Since the advent of colonisation, black South Africans have been subjected to discriminatory laws that dispossessed them of their property – without compensation – solely because of the colour of their skin. The intent was clear: landownership by the black population did not serve the economic interests of the ruling powers.
The 1913 Native Lands Act was the codification of land theft that started in 1657 when the first “free burgher”, Jan Hendrik Boom, began farming a plot of land previously used for grazing by the indigenous KhoiKhoi population. The act further established a policy of forced removals that prevented the emergence of a class of black landowners who had been able to successfully compete with those who were white.
The policy worked, and the economic successes of emergent black smallholders were stifled. The later racism that typified apartheid’s consolidation of these laws, with the introduction of the Group Areas Act of 1950, further entrenched the gross inequalities in wealth triggered by the expropriation of land and resettlement of black South Africans. By the 1980s, between seven to eight-million black people were displaced as a result. It is hard to overstate the social and economic damage and deep psychological scars left in the wake of this destruction.
The South Africa that was inherited by the democratically elected government of Nelson Mandela in 1994 had become a nation of deep economic inequality borne from decades of systemic discrimination. A nationally representative survey in 1993/1994 showed that some 40% of South Africa’s black populations were desperately poor by any measure. The equivalent figure for the white population, which on average enjoyed a standard of living equivalent to a developed European country, hovered near zero. As with Mandela, black South Africans faced a long walk to economic freedom.
Nelson Mandela’s successor Thabo Mbeki hearkened back to Rosa Parks’ brave refusal to go to the back of the bus in 1955 Montgomery Alabama when he worried that the South African economy operated like a double-decker bus with no stairwell between the lower and upper levels. Those born on the bottom level had no avenue of mobility to the top. Our own research conducted in the first decade of South African’s political transition confirmed this to be true. We found that families who had fallen too far into poverty had no chance of getting out even in the post-apartheid South African economy. Repeated shocks drove them back into poverty even as they were just getting ahead.
The South African government began to cautiously pursue policies designed to rectify the taking of land in the past by creating mechanisms to peacefully transfer land to poor and disposed families to give them a viable new start. The Restitution of Land Rights Act of 1994 was the first piece of legislation passed by the new democratically elected government.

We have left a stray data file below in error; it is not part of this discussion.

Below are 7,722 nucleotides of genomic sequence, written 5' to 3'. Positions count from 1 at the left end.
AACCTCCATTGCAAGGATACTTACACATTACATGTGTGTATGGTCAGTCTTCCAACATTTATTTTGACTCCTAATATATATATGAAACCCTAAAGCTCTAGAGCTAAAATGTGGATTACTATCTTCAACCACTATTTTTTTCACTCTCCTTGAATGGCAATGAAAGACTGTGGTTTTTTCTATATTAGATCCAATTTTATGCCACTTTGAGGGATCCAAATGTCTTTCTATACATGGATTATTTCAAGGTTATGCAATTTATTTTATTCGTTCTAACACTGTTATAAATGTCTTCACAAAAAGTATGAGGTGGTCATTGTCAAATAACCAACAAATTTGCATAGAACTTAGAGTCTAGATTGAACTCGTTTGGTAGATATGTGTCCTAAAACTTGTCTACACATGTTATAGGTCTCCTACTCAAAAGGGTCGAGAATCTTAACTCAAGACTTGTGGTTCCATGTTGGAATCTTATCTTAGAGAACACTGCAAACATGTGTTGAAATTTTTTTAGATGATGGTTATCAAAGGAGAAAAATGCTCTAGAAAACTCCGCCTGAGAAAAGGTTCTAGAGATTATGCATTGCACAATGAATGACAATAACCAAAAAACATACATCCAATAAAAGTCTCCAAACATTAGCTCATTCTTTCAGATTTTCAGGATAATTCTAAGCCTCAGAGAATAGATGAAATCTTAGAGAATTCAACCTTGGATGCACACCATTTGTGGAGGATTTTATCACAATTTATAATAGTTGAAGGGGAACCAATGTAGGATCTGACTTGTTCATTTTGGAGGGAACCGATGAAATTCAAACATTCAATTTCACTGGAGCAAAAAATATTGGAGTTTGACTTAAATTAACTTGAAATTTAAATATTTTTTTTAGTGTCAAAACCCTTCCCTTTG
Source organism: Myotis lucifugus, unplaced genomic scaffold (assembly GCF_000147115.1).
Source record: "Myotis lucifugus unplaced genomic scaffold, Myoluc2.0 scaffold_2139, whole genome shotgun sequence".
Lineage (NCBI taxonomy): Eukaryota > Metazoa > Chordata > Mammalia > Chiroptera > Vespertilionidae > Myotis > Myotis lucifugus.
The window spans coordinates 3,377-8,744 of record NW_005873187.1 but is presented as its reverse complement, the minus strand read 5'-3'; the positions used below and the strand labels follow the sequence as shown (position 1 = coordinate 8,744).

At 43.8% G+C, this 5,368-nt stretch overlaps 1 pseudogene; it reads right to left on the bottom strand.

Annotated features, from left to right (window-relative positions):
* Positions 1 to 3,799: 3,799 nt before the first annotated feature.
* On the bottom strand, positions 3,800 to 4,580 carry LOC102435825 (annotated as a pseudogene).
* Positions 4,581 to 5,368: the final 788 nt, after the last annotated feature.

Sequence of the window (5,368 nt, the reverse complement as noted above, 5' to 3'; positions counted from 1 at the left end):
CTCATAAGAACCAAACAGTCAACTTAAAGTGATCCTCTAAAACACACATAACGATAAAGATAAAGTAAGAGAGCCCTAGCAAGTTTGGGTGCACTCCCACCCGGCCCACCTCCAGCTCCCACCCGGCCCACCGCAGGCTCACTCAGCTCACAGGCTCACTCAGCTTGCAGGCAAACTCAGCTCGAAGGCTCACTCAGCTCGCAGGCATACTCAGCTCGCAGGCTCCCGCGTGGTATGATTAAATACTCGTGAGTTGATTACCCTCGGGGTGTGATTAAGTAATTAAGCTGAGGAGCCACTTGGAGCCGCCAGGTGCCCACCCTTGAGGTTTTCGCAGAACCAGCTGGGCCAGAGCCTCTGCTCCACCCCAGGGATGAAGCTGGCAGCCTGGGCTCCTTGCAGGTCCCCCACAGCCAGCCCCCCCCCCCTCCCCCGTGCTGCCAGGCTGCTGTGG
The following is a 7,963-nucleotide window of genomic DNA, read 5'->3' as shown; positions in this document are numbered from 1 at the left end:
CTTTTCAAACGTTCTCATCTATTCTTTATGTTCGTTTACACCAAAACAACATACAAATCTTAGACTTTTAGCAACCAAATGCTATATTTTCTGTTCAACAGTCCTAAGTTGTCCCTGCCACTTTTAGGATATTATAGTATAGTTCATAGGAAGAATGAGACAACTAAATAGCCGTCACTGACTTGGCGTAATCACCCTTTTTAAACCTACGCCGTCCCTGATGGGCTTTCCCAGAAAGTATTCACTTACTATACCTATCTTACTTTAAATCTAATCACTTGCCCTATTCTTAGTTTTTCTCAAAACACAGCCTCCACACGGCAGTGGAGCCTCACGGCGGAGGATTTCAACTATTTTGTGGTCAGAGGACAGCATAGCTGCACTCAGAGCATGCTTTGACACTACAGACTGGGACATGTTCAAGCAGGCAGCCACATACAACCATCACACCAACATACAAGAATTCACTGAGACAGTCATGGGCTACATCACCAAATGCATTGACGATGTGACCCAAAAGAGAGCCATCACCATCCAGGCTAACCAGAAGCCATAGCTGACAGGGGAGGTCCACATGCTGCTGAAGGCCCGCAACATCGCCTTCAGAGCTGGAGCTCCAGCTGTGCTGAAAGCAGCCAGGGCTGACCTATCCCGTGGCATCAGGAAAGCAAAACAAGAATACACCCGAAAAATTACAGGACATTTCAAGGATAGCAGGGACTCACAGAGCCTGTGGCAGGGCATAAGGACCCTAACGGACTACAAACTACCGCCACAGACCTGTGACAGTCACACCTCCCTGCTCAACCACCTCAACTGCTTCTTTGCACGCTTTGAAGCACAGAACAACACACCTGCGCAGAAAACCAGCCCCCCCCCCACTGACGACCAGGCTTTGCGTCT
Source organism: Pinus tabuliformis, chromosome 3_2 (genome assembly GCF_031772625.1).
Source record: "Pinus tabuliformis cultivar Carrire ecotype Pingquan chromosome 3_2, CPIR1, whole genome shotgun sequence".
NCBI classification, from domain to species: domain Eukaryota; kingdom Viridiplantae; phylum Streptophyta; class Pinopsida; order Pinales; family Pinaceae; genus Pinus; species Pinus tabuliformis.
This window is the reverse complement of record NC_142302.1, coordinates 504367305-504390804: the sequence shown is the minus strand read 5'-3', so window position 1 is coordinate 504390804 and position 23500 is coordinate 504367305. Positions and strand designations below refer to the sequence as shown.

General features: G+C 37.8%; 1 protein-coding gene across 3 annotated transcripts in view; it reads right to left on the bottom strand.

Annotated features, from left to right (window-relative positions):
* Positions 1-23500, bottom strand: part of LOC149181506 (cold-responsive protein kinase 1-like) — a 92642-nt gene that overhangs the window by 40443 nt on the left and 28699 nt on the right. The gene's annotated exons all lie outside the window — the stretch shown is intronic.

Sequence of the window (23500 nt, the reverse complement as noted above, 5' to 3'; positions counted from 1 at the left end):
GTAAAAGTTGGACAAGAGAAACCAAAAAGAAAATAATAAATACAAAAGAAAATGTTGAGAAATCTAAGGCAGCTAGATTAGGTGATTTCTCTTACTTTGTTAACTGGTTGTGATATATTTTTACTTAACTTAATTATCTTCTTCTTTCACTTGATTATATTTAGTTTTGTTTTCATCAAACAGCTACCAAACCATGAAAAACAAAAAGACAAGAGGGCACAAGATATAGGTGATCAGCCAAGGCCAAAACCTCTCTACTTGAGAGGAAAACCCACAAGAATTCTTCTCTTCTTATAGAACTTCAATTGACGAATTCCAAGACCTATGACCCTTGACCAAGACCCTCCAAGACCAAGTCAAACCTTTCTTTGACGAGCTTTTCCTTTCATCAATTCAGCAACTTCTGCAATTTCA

Land reform and redistribution, once upon a time the poster-child rural intervention in developing countries, is a complex business. Land rights are complex, especially in a country in which traditional rights under communal tenure intersect with those of private property. But international evidence shows that redistribution can be a powerful force for change when done right.
Over the last decade, we have studied one such program in South Africa that had starkly positive effects. The Land Redistribution for Agricultural Development Programme involved the voluntary sale of land from wealthy white landowners to poor black farmers who required more land to farm. Government co-investment grants allowed rural farmers to buy land and create a viable foundation for their own economic advancement.
In a study we learned that this programme raised the living standards of poor families by almost 50% during just a few years. Impacts of this magnitude took place because the transfer positioned families where they could learn, co-invest and do better with the resources and opportunities they had. Land redistribution can work for individuals and a nation.
Not surprisingly, this kind of programme has much more bang for the buck than money invested in programs that transfer only cash. Per-government dollar spent, land reform generated six times more long-term poverty reduction than welfare programmes. While it is not an adequate instrument to address all facets of South Africa’s poverty and inequality, this shows that land reform can be smart public policy.
While the best way to implement redistribution of wealth and assets is a difficult and politically charged question, our past research shows that moving the land reform agenda forward can generate a triple win: rectifying historical wrongs, cost-effectively reducing poverty and spawning broadly based economic growth.
However, Mamdani does not go far enough in his proposed triple reform. Much more will be needed, including a redistribution of commercial farmland and broad-based access to urban land for housing. DM
Michael R. Carter is a professor of agricultural and resource economics at the University of California, Davis. Carter is a fellow of the National Bureau of Economic Research (NBER), and the American Agricultural Economics Association.
Julian May is a professor of development studies and the Director of the NRF-DST Centre of Excellence in Food Security at the University of the Western Cape, South Africa. He is the Unesco Chair in African Food Systems and a member of the Academy of Science of South Africa.
Michael and Julian started their collaboration on the topic of land reform in 1995.
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